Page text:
Around 1 million 1864 Liberty Head double eagle $20 gold coins were made at the Philadelphia and San Francisco mints, with the majority coming from the latter minting facility. That fact isn’t surprising, given its location near the hotbed of gold mining in the United States during that time. James B. Longacre designed the Liberty Head double eagle in 1849, during the time he served as the United States Mint Chief Engraver – a position he held until his death in 1869.
Here’s a look at the mintages and values of the various 1864 Liberty Head double eagle issues:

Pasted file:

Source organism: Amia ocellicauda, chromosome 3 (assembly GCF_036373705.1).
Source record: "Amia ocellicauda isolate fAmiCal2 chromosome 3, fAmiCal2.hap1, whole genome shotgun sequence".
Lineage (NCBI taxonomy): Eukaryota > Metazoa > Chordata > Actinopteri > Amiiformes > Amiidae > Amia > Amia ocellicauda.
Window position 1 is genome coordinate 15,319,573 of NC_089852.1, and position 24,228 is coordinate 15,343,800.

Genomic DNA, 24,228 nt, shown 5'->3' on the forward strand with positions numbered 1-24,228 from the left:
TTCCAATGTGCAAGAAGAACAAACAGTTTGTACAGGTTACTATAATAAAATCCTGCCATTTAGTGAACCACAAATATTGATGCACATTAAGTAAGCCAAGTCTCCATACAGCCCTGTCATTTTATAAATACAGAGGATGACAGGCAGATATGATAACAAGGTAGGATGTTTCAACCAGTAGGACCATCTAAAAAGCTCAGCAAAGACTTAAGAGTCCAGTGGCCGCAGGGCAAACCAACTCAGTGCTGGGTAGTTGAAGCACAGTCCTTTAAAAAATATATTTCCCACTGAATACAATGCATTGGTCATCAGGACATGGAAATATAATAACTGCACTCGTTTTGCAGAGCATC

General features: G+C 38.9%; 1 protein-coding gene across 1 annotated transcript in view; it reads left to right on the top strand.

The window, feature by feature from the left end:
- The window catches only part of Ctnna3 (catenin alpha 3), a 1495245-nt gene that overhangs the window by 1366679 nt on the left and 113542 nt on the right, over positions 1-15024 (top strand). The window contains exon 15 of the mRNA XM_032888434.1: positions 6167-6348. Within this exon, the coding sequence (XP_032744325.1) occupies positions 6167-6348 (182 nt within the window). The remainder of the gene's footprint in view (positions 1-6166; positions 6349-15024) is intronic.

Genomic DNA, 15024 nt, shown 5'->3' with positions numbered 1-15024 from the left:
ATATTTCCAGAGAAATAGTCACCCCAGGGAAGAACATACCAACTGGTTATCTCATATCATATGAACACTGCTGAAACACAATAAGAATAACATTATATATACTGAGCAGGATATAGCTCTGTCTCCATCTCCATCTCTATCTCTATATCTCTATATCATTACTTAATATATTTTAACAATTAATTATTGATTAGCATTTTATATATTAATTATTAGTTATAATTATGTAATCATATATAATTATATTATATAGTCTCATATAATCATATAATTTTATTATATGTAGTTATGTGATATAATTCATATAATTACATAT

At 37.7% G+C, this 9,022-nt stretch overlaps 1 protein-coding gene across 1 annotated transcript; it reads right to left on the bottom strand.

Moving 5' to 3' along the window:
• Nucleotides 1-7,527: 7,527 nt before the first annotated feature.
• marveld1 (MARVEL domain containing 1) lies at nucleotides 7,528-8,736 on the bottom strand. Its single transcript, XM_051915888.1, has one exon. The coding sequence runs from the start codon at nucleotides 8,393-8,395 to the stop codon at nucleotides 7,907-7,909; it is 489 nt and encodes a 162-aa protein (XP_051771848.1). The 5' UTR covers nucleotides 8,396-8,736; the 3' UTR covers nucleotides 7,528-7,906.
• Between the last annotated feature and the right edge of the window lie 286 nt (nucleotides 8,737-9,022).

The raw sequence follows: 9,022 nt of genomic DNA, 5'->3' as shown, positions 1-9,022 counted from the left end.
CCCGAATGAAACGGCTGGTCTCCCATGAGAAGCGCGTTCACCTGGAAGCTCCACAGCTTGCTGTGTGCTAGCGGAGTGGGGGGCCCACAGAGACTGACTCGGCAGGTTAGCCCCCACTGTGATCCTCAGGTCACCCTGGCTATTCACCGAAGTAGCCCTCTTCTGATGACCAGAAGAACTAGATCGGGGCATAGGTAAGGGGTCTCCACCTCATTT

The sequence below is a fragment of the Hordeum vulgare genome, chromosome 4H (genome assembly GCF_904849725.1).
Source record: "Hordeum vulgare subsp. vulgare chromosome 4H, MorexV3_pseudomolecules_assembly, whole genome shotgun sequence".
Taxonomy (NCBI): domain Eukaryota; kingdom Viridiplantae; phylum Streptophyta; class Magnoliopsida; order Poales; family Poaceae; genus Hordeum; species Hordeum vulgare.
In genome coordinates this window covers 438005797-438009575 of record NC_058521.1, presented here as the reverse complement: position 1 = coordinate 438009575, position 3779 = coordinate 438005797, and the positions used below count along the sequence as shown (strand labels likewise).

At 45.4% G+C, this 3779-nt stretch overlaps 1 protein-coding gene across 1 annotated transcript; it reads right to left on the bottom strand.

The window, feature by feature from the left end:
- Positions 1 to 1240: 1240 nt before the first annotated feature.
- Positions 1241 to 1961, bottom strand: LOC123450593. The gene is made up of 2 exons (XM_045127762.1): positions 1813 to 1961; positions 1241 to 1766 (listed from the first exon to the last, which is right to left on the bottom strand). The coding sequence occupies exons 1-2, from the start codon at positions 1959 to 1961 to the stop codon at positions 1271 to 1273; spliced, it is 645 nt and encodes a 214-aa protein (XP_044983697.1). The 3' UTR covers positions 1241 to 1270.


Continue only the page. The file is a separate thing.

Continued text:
1864, 204,235; $2,465
1864-S, 793,660; $2,425
1864 proof, 50; $250,000
*Values are for coins in a grade of Extremely Fine 40 unless otherwise specified.
1864 double eagles contain 0.9613 ounces of gold, weigh 33.44 grams, and are 34 millimeters wide, making them among the largest, heaviest gold coins ever to circulate in the United States. Like other pre-1933 U.S. gold coins, 1864 $20 gold coins are much rarer than their mintage figures above would suggest. Given the scarcity of pre-1933 gold coins in general, be sure that any 1864 double eagles you buy have been slabbed by a reputable third-party coin grading firm.